Third-party Resilience – ‘To have and to hold’, the important Partnership with your service providers

By Hasintha Gunawickrema, Chief Control Officer, HSBC

With organisations moving into some form of normality after the pandemic they are now facing the harsh reality of economic downturn and geopolitical uncertainties…creating a need for firms to start focusing on their return on investment, and specifically on serving customers while managing costs as a key priority.

This is where Third Party engagement model is absolutely a game changer for many firms.

However, as the third party network expands and the impact surface of organizations increases, it has become necessary to also increase the depth and breadth of risk evaluation for the extended ecosystem. So how can firms overcome the inherent complexity or risks the Third Party, (including 4th, 5th) party network brings on while managing it’s resilience and customer outcome?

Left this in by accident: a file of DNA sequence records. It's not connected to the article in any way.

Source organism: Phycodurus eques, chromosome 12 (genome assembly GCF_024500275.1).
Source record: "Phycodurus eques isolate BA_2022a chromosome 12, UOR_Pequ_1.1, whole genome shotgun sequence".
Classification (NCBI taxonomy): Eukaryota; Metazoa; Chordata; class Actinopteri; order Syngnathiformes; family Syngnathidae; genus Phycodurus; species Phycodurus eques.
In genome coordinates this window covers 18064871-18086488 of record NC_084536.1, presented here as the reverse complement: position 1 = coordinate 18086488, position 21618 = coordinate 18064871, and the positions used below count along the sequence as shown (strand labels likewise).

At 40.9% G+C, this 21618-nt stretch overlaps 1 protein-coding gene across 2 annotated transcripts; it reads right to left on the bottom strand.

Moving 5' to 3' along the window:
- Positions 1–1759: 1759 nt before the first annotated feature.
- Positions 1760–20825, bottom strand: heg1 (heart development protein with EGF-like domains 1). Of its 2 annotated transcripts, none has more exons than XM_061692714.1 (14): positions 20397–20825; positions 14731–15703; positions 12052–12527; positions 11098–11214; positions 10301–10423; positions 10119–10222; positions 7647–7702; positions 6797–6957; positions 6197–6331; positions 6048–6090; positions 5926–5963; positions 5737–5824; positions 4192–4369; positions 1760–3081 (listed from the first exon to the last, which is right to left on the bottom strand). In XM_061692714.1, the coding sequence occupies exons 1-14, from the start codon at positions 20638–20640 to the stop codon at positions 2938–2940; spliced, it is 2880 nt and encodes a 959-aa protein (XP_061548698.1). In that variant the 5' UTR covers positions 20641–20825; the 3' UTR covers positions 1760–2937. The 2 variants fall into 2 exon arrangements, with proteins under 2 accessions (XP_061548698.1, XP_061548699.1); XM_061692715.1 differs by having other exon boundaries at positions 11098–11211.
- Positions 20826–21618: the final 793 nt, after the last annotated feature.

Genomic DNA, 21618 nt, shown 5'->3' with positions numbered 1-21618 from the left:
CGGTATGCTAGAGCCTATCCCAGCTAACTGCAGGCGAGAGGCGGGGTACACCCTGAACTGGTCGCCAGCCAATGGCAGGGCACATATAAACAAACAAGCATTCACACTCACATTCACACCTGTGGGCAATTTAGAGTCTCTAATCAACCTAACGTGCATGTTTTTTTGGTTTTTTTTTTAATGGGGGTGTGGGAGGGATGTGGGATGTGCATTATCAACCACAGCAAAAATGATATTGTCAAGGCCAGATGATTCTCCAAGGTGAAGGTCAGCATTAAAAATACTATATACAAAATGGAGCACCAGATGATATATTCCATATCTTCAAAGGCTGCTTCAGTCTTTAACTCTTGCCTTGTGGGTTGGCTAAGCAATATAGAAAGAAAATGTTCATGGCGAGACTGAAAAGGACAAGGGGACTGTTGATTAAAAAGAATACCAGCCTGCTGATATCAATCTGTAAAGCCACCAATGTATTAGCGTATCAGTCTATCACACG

There are multiple solutions and multiple approaches a firm can follow in addressing these complex relationships and related risks. Some of these approaches could be complementary to each other while the others could be supplementary. Therefore, it is important for a firms to have clear visibility of the service they receive from all service providers (i.e. 3rd,4th or nth party) and the types of risks these relationships will expose the organisation into.

The golden rule in building a strong risk oversight and culture is the acceptance that ‘one can only outsource tasks to another party, but not the risks’

Therefore, more clarity and knowledge a firm holds on its Third-party providers it gives your firm visibility on the performance and possible future challenges these service providers will bring on.